STRAIT AREA: A housing coalition is hoping a new survey will help attract more development to the region.
“It’s really difficult to get our hands on any good statistical information that will tell us about homelessness and unstable housing in the region,” Richmond Warden Amanda Mombourquette told The Reporter. “We hear, of course, many, many anecdotes because people are struggling to find affordable housing and appropriate housing. But really we need that statistical data, because when we go to government, as an advocacy group trying to change policies, change programs, to encourage government to invest in various ways, or the private sector to invest, it’s very difficult because we don’t have statistical information to support the case we’re trying to make.”
The Strait Richmond Housing Matters Coalition started in December 2018 after a group of citizens interested in housing came together following an October 2018 Community Think Tank – Housing Matters event. The coalition said it is comprised of residents and organizations that represent housing related issues including, community health and social service organizations and municipal representatives, and its vision is inclusive, healthy, affordable, sustainable, and accessible housing is available in Strait Richmond communities.
The coalition said it has joined a team of partners working to learn more about and measure homelessness on Cape Breton and in the eastern mainland of Nova Scotia. It is working with the Mental Health and Addictions Health Promotion team with the Nova Scotia Health Authority’s Eastern Zone, Cape Breton University, and the Affordable Housing and Homelessness Working Group on what it calls a Service Based Homelessness Count.
Principle Investigator Lilla Roy and research Catherine Leviten-Reid, of Cape Breton University, are involved in the study. Roy explained that the Service Based Count takes a “community development approach” by working with community-based organizations.
“It’s a particular type of data collection that focuses on working with service providers who will report back on statistical information of people that they work with who may be either homeless or in an unstable housing situation,” the warden explained.
The coalition said the study will finish up at the end of the month, and they are hoping to have results in hand for analysis by January or February, Mombourquette said.
“So that we can start to formulate what that statistical picture looks like,” said Mombourquette, who is also the coalition’s co-chair. “It will realistically take our research team a couple of months to organize the date into understandable pieces that we can start to use more effectively.”
Although they do not have a specific communications plan about the data, Mombourquette said they will be sharing the numbers.
“There will be a whole initiative to make sure that the date is extremely readily available to the public,” she stated. “We’ll need to submit a final report to our funding partners. At that point, we will definitely be launching this information far and wide to try to track the interest in investment in our region.”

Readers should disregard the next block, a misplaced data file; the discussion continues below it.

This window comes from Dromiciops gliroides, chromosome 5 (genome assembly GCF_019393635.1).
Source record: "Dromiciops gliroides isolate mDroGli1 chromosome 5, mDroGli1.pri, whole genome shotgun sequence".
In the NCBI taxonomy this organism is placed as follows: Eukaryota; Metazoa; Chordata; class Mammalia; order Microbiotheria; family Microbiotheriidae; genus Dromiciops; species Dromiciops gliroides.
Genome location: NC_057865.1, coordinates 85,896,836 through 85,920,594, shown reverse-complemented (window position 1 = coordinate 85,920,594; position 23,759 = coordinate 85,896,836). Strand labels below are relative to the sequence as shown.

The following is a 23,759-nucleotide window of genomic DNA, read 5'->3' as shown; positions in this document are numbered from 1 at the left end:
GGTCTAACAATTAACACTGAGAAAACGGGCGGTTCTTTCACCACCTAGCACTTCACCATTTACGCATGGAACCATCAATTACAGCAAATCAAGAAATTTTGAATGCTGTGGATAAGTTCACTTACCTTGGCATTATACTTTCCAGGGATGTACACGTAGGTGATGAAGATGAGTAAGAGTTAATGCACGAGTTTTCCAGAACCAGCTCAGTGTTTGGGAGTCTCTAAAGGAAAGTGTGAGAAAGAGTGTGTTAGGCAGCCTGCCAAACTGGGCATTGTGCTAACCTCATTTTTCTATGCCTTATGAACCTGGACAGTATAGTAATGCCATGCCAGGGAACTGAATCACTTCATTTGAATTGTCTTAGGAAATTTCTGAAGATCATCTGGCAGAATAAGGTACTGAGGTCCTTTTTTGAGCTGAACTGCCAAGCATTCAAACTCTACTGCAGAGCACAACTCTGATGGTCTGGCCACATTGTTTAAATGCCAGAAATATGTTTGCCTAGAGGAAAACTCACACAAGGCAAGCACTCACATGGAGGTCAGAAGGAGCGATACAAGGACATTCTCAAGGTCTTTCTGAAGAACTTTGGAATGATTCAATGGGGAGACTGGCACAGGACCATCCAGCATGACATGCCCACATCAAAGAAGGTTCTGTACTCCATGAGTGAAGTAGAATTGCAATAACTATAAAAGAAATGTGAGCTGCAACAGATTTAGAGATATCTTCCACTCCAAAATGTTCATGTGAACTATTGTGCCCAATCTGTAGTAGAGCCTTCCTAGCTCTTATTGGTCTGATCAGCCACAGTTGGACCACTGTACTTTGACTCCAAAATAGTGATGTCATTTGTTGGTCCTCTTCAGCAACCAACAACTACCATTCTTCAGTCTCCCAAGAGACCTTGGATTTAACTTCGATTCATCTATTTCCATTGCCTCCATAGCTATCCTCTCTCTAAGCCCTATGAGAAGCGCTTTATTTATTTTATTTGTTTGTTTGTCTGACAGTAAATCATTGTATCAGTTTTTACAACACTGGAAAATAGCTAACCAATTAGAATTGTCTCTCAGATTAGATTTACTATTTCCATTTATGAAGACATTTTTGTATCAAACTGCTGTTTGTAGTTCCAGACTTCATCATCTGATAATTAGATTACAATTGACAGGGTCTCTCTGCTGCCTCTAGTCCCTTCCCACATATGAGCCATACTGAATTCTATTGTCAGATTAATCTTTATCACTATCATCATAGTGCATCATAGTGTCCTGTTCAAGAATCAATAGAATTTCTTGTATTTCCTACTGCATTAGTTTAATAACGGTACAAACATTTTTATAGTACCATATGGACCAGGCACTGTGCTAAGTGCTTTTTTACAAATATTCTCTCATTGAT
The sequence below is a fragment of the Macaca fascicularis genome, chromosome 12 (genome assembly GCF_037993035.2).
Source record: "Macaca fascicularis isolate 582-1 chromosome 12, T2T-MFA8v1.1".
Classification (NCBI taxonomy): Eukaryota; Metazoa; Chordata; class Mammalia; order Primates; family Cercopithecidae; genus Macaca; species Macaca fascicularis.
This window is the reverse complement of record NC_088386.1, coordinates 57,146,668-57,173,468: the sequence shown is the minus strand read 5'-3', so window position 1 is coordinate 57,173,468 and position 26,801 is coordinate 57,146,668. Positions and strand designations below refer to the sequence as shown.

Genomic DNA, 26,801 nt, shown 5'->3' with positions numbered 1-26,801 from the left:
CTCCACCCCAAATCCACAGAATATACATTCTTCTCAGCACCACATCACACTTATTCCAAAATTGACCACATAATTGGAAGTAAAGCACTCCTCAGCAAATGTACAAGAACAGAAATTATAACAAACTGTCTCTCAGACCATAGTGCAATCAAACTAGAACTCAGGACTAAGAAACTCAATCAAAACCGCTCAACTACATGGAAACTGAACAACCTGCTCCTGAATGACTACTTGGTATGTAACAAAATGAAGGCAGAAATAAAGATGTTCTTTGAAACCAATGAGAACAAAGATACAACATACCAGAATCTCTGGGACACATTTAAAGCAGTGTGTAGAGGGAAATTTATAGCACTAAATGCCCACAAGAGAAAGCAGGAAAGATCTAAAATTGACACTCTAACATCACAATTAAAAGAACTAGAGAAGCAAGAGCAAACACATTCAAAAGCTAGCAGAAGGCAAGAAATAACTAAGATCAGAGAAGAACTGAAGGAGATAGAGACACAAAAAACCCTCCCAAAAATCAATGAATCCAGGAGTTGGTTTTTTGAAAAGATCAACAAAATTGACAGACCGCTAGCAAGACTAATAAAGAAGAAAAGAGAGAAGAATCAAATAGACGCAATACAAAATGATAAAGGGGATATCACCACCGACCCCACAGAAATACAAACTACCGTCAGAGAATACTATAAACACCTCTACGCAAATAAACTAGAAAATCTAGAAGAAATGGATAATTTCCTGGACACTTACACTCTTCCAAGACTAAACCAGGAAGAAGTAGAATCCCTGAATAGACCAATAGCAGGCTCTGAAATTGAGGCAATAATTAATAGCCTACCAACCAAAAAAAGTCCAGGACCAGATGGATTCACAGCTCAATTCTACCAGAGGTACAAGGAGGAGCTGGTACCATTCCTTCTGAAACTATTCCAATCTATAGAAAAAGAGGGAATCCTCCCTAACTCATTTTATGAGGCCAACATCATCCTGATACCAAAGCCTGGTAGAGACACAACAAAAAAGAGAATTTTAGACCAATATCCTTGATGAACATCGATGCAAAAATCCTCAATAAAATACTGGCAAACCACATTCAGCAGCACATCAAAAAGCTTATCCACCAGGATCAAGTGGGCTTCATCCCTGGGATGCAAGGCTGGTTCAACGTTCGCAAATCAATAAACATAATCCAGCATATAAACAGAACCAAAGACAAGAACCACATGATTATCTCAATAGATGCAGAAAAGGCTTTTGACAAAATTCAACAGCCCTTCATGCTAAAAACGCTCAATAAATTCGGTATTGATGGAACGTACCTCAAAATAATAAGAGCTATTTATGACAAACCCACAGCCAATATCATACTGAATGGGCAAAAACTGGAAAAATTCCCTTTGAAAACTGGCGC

Since 2015, the Affordable Housing and Homelessness Working Group has provided guidance and oversight on a number of research projects and has engaged the community through workshops and presentations on homelessness and affordable housing in the Cape Breton Regional Municipality (CBRM), the coalition said, noting this count is building on the work done during that time in the CBRM.
“What they found was that it really was a catalyst for getting to that next level of being able to discuss policy changes and make decision on investments,” said Mombourquette. “This time around, it’s a little different what we’re doing because we’re including the whole eastern region, so we’re including parts of Antigonish and Guysborough counties, as well as the whole of Cape Breton Island. But we’ll still be able to break that down by the municipal unit. So it’s a different approach, in terms of the geography, but it’s exciting for us because we’ve got the experience of the team at CBU to really guide us in the process. The reality is that service providers, a lot of them, will span multiple parts of the island or the Strait region so some of these service providers are already familiar with this process.”
With housing and homeless a significant issue, resulting in federal and provincial strategies and programs, the timing of this project has never been more important, the coalition asserts.
“There are definitely public programs that we could be tapping into, but honestly, part of our ability to develop proposals for those types of programs will depend on this type of statistical information,” noted Mombourquette. “Any information that we can provide to private sector developers to help them strengthen their development plans, I think that’s a benefit to everybody. There’s no one silver bullet that’s going to fix our housing crisis in this region or in the province in general, I think it’s going to take the efforts of both the public and private sector to make a dent in this issue. So we’ll definitely be wanting this data to be available to anybody who’s interested in it.”
The coalition added funding for the count was provided by CLARI Community-Engaged Research Grants and the MITACS Business Strategy Internship Program to fund two student researchers.
“We’re really looking forward to getting that data in our hands; we’re hungry for it these days,” added Mombourquette.